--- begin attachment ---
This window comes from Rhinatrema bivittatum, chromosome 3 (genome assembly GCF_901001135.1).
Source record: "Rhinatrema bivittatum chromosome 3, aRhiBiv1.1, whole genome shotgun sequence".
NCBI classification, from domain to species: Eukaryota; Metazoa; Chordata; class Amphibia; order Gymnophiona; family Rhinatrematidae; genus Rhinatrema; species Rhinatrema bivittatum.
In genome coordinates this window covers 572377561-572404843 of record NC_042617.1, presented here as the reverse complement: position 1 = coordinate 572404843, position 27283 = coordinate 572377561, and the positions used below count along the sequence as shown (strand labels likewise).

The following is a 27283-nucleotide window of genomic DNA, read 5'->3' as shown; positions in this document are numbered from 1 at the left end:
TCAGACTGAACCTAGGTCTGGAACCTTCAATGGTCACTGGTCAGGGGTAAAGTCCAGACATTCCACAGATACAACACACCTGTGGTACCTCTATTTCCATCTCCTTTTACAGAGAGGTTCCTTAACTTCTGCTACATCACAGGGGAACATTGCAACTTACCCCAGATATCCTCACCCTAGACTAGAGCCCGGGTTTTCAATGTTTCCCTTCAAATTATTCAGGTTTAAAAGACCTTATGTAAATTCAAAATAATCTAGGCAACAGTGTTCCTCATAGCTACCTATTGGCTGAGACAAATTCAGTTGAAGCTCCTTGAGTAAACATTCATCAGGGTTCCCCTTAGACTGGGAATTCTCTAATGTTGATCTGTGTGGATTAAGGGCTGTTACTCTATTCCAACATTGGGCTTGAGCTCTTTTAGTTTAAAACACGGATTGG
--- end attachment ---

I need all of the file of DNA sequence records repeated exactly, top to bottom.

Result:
This window comes from Rhinatrema bivittatum, chromosome 3 (genome assembly GCF_901001135.1).
Source record: "Rhinatrema bivittatum chromosome 3, aRhiBiv1.1, whole genome shotgun sequence".
NCBI classification, from domain to species: Eukaryota; Metazoa; Chordata; class Amphibia; order Gymnophiona; family Rhinatrematidae; genus Rhinatrema; species Rhinatrema bivittatum.
In genome coordinates this window covers 572377561-572404843 of record NC_042617.1, presented here as the reverse complement: position 1 = coordinate 572404843, position 27283 = coordinate 572377561, and the positions used below count along the sequence as shown (strand labels likewise).

The following is a 27283-nucleotide window of genomic DNA, read 5'->3' as shown; positions in this document are numbered from 1 at the left end:
TCAGACTGAACCTAGGTCTGGAACCTTCAATGGTCACTGGTCAGGGGTAAAGTCCAGACATTCCACAGATACAACACACCTGTGGTACCTCTATTTCCATCTCCTTTTACAGAGAGGTTCCTTAACTTCTGCTACATCACAGGGGAACATTGCAACTTACCCCAGATATCCTCACCCTAGACTAGAGCCCGGGTTTTCAATGTTTCCCTTCAAATTATTCAGGTTTAAAAGACCTTATGTAAATTCAAAATAATCTAGGCAACAGTGTTCCTCATAGCTACCTATTGGCTGAGACAAATTCAGTTGAAGCTCCTTGAGTAAACATTCATCAGGGTTCCCCTTAGACTGGGAATTCTCTAATGTTGATCTGTGTGGATTAAGGGCTGTTACTCTATTCCAACATTGGGCTTGAGCTCTTTTAGTTTAAAACACGGATTGG